Hershey Felder is back at the Geffen with his latest one-man show, Hershey Felder In Abe Lincoln’s Piano, and though Felder does treat the audience to a bit of Gershwin’s Rhapsody In Blue, unlike the smash hit Hershey Felder As George Gershwin Alone, the maestro’s latest may prove a hard sell to all but Felder fanatics.
Previous Felder showcases had him personifying musical legends like Gershwin, Frédéric Chopin, or Leonard Bernstein. Hershey Felder In Abe Lincoln’s Piano, on the other hand, gives us Hershey Felder as Hershey Felder, and even when Felder does take on a different identity, either a nameless Chicago History Museum employee or Charles Augustus Leale, the young doctor who tended to Lincoln as he lay dying, their voices are so similar to Felder’s own that it is often hard to follow exactly who is speaking.
Directed by Trevor Hay, Felder’s staged memoir starts promisingly enough, with 6-year-old Hershey seeing a piano up close for the first time, leading to piano lessons and the discovery at his mother’s knee of masters like Bach, Mozart, Schubert.
It was Momma Felder who insisted young Hershey learn about American composers, among them Louisianan Louis Moreau Gottschalk (“The Union”), George Gershwin (“Rhapsody In Blue”), and Stephen Foster, whose “Beautiful Dreamer” Felder warbles in his mother’s pleasant but off-pitch voice. Unfortunately, a little Stephen Foster can go a long way, and we not only hear “Beautiful Dreamer” again and again (including a Bing Crosby recording favored by Felder’s mother) but also Felder piano-vocal performances of “Swanee River” and “My Old Kentucky Home.”
Felder recalls the ten years he spent in Los Angeles as a young adult “working for change” before a 2002 invitation to perform “Rhapsody In Blue” at Ford’s Theater took the pianist to Washington D.C. and the series of Civil War-era recollections that make up most of Hershey Felder In Abe Lincoln’s Piano.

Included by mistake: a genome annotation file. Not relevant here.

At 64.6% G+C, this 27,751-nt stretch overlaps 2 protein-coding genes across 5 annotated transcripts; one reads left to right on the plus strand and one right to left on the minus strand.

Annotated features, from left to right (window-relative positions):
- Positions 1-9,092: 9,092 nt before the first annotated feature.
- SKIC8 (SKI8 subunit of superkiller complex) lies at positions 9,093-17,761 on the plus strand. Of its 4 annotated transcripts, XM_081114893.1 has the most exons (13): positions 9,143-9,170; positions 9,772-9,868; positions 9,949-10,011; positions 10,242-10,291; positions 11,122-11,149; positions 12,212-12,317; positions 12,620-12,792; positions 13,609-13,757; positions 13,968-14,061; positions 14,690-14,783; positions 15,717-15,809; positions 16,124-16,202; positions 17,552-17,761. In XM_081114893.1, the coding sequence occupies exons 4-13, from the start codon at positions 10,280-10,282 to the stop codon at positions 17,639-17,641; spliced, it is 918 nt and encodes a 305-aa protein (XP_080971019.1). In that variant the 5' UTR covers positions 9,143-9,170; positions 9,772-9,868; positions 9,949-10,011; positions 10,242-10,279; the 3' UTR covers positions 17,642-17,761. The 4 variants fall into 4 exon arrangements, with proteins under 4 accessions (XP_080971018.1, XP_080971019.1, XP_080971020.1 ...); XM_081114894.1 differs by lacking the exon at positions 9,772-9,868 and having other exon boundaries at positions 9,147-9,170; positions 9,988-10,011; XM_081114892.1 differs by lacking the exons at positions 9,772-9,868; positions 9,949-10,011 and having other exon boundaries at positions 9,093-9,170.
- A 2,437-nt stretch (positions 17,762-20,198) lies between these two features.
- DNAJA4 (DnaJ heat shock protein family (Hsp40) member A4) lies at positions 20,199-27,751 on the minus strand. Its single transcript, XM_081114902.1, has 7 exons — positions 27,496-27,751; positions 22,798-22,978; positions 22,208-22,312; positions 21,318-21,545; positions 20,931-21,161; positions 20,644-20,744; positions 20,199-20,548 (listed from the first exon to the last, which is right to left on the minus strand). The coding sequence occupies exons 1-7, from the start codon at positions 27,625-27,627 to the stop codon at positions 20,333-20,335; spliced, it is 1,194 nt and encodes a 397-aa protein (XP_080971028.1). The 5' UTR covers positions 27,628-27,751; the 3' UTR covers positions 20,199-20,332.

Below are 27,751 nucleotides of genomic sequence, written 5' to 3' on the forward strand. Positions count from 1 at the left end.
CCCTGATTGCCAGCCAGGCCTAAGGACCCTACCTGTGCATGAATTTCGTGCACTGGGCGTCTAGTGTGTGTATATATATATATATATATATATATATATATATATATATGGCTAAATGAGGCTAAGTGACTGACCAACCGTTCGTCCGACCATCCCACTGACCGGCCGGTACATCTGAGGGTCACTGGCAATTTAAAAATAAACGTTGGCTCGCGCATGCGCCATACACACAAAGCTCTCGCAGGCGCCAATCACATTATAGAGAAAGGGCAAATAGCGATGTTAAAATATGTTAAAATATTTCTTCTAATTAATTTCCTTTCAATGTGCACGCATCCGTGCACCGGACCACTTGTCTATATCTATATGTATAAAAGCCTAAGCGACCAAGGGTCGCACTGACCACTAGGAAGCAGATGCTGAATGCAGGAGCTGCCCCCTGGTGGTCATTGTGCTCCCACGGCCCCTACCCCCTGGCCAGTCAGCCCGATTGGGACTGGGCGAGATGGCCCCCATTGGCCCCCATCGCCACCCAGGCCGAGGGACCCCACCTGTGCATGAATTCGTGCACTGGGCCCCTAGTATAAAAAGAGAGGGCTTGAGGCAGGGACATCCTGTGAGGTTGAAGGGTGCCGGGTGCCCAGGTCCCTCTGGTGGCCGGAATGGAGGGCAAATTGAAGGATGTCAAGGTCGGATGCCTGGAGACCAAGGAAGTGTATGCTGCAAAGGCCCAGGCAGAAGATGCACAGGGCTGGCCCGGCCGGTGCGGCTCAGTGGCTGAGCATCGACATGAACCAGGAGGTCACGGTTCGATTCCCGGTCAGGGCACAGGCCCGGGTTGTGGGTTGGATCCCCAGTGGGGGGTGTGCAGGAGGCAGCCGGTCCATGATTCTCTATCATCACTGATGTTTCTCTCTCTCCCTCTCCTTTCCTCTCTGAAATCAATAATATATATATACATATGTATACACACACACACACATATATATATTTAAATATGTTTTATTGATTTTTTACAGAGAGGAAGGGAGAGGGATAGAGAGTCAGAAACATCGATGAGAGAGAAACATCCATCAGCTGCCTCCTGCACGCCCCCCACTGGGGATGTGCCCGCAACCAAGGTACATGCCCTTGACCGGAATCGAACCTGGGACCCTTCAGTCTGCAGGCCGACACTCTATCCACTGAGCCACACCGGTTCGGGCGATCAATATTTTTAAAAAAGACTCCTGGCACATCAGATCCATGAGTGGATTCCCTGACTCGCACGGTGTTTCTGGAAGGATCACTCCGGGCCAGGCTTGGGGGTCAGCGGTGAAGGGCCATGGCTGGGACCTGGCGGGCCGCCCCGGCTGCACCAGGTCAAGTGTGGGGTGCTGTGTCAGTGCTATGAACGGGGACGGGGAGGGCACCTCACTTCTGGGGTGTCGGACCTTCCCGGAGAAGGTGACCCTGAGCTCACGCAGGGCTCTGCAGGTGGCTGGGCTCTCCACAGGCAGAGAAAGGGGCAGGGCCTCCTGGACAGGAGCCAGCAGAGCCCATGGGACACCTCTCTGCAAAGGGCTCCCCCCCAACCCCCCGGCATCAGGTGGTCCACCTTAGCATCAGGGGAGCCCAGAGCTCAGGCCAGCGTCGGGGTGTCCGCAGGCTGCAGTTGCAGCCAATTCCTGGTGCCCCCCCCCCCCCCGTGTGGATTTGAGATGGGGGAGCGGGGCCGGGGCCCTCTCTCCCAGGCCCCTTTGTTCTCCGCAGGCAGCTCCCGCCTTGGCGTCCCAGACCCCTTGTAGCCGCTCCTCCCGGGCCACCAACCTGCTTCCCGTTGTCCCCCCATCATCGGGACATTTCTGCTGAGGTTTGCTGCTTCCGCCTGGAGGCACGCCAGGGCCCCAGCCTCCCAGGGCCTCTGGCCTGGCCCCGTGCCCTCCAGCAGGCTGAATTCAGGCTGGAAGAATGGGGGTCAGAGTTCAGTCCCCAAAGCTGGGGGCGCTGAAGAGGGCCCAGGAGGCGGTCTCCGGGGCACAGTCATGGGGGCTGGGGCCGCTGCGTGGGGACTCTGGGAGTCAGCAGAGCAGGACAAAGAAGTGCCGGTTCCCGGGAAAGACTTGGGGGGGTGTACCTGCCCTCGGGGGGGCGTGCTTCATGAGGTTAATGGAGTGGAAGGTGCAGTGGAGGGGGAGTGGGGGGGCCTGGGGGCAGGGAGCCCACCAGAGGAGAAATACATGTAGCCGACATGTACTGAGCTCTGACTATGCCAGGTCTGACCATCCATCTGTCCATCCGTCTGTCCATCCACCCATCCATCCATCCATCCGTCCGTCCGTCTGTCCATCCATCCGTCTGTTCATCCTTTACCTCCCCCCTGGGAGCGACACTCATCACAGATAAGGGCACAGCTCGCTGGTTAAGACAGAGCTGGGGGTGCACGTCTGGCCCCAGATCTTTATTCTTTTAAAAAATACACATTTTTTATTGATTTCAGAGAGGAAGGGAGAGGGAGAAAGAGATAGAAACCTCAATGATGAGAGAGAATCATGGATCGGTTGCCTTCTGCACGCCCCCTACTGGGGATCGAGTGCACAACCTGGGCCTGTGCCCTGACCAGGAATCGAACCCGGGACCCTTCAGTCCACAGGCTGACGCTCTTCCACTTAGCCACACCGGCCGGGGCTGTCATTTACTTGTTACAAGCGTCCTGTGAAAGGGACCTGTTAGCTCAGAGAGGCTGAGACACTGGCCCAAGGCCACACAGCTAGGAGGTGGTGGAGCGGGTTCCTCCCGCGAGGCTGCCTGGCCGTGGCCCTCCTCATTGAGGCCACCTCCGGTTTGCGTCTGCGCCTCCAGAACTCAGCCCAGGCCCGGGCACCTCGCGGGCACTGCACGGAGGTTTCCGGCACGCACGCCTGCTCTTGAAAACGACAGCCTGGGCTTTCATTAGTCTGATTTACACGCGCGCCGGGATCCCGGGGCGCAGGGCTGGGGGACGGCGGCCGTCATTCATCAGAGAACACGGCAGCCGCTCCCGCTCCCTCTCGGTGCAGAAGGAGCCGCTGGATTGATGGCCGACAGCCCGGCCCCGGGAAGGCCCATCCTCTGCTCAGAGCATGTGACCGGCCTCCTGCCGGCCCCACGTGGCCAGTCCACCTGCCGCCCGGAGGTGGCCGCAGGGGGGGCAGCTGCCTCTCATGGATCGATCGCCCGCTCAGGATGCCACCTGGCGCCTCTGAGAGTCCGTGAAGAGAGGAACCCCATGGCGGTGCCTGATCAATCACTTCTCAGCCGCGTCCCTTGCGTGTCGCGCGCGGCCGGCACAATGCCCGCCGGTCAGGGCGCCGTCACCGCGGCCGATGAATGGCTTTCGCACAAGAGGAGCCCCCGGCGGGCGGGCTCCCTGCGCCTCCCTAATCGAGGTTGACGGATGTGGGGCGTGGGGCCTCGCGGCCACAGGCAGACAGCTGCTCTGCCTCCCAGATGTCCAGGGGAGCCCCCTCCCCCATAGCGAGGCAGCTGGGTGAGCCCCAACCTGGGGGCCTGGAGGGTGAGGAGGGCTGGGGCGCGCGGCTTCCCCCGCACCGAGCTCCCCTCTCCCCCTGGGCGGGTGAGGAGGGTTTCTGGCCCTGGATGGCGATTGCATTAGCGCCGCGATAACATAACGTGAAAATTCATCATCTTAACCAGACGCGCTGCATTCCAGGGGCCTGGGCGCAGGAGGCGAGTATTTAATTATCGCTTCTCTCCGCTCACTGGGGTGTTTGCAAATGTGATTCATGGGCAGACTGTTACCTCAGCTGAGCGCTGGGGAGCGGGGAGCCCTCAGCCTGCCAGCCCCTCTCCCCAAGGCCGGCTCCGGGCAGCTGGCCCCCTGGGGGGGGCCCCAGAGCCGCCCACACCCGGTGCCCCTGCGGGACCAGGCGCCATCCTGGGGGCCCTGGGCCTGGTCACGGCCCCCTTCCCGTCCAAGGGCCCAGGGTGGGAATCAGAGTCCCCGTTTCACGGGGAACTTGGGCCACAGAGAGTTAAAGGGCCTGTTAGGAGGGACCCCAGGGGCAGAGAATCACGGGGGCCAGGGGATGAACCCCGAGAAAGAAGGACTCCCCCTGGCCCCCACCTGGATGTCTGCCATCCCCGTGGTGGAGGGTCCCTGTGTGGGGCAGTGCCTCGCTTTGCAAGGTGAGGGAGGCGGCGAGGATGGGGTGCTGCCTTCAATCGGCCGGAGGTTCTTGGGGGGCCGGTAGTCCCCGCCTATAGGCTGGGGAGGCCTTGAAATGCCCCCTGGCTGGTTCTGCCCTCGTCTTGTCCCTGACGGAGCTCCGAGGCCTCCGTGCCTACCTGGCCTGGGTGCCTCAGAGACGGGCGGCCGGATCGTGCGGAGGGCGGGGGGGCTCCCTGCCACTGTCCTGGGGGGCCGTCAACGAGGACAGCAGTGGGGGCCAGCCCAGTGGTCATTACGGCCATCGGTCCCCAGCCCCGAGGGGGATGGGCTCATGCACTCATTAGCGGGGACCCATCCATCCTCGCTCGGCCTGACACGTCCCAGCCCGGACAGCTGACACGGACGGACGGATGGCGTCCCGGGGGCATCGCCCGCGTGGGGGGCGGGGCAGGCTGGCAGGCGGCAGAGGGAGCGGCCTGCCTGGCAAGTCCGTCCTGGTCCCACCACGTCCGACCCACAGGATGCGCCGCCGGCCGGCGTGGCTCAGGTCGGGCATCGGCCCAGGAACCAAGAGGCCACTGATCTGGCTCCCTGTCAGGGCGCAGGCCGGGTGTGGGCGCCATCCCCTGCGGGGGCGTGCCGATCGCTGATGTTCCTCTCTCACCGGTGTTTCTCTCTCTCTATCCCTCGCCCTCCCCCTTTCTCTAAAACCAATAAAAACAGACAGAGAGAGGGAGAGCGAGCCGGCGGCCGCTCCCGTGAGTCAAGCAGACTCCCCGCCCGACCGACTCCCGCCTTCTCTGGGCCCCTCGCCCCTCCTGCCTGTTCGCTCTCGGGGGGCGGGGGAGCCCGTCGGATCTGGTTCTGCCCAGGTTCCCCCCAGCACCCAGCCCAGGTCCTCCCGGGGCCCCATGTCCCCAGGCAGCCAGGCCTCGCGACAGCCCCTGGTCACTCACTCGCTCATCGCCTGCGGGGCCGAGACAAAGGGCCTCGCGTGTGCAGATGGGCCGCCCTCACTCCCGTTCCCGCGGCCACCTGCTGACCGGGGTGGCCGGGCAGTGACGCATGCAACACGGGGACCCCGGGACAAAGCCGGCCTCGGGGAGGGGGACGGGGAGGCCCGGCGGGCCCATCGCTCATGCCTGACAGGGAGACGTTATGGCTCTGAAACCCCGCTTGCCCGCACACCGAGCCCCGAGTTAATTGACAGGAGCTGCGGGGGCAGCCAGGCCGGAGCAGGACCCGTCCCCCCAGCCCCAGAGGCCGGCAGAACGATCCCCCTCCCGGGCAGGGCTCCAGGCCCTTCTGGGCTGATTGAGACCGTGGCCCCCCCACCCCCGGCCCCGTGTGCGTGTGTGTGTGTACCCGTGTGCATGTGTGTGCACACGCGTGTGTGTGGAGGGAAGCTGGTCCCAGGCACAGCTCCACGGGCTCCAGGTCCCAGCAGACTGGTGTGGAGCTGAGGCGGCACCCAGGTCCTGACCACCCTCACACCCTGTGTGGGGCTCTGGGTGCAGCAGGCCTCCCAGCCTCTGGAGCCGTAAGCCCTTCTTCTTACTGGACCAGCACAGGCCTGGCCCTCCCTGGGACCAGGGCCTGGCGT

Christopher Rynne’s overly dim lighting design does not help maintain audience alertness as Felder launches into sometimes confusing flashbacks to the night of Lincoln’s assassination at Ford’s Theater with side trips to the White House, where Felder was given a personal tour including the very spot where Lincoln lay in state, and the Chicago History Museum, where he discovered the titular Abe Lincoln’s Piano.
Things do perk up at the end of Hershey Felder In Abe Lincoln’s Piano’s intermissionless ninety minutes with a powerful recitation of Lincoln’s Gettysburg Address and a keyboard performance of Felder’s mother’s favorite, Gottschalk’s “The Union.” If only all of Hershey Felder In Abe Lincoln’s Piano was this engaging.
Scenic designers Felder and Hay transform the Geffen stage into a replica of Ford’s Theater as it looked the night Lincoln was shot, with projection designers Andrew Wilder, Greg Sowizdrzal, and Lawrence Siefert taking us to various other locales, while Meghan Maiya, Jordan Hay, and Emma Hay provide scenic decoration. Costume designer Abigail Caywood garbs the shoulder-length-tressed Felder in contemporary black. Erik Carstensen’s sound design is effective.
Cynthia Caywood, PhD is dramaturg. Carstensen is production manager/producer.
Lincoln scholars, Foster buffs, and those who can’t get enough of Hershey Felder may well respond more positively to Hershey Felder In Abe Lincoln’s Piano than this reviewer. I must admit to having found it a dull ride.
Geffen Playhouse, 10886 Le Conte Ave., Westwood.
January 9, 2013